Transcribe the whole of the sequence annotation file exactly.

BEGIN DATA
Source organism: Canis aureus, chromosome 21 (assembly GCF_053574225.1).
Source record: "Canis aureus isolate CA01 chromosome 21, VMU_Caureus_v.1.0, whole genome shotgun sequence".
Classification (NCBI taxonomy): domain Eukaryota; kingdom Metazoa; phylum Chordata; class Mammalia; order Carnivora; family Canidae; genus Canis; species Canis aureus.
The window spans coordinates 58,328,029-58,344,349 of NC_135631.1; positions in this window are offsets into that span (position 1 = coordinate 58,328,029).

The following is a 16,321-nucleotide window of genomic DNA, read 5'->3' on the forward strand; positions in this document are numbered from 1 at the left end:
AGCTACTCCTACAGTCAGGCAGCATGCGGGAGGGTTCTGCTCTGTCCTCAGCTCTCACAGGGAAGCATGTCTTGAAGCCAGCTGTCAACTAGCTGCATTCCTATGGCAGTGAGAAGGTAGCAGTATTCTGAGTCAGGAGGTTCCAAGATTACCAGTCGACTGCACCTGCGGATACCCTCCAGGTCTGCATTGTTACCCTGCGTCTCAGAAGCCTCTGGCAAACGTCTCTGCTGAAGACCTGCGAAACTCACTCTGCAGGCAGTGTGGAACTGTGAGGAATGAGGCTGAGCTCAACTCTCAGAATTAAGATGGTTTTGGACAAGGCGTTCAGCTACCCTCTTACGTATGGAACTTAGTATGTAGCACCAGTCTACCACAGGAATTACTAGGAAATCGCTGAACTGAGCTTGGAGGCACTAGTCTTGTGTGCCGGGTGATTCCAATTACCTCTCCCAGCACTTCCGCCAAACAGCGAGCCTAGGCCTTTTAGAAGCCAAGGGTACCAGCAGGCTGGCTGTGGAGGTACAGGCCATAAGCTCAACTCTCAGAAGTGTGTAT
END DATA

Source organism: Canis aureus, chromosome 21 (assembly GCF_053574225.1).
Source record: "Canis aureus isolate CA01 chromosome 21, VMU_Caureus_v.1.0, whole genome shotgun sequence".
Classification (NCBI taxonomy): domain Eukaryota; kingdom Metazoa; phylum Chordata; class Mammalia; order Carnivora; family Canidae; genus Canis; species Canis aureus.
The window spans coordinates 58,328,029-58,344,349 of NC_135631.1; positions in this window are offsets into that span (position 1 = coordinate 58,328,029).

The following is a 16,321-nucleotide window of genomic DNA, read 5'->3' on the forward strand; positions in this document are numbered from 1 at the left end:
AGCTACTCCTACAGTCAGGCAGCATGCGGGAGGGTTCTGCTCTGTCCTCAGCTCTCACAGGGAAGCATGTCTTGAAGCCAGCTGTCAACTAGCTGCATTCCTATGGCAGTGAGAAGGTAGCAGTATTCTGAGTCAGGAGGTTCCAAGATTACCAGTCGACTGCACCTGCGGATACCCTCCAGGTCTGCATTGTTACCCTGCGTCTCAGAAGCCTCTGGCAAACGTCTCTGCTGAAGACCTGCGAAACTCACTCTGCAGGCAGTGTGGAACTGTGAGGAATGAGGCTGAGCTCAACTCTCAGAATTAAGATGGTTTTGGACAAGGCGTTCAGCTACCCTCTTACGTATGGAACTTAGTATGTAGCACCAGTCTACCACAGGAATTACTAGGAAATCGCTGAACTGAGCTTGGAGGCACTAGTCTTGTGTGCCGGGTGATTCCAATTACCTCTCCCAGCACTTCCGCCAAACAGCGAGCCTAGGCCTTTTAGAAGCCAAGGGTACCAGCAGGCTGGCTGTGGAGGTACAGGCCATAAGCTCAACTCTCAGAAGTGTGTAT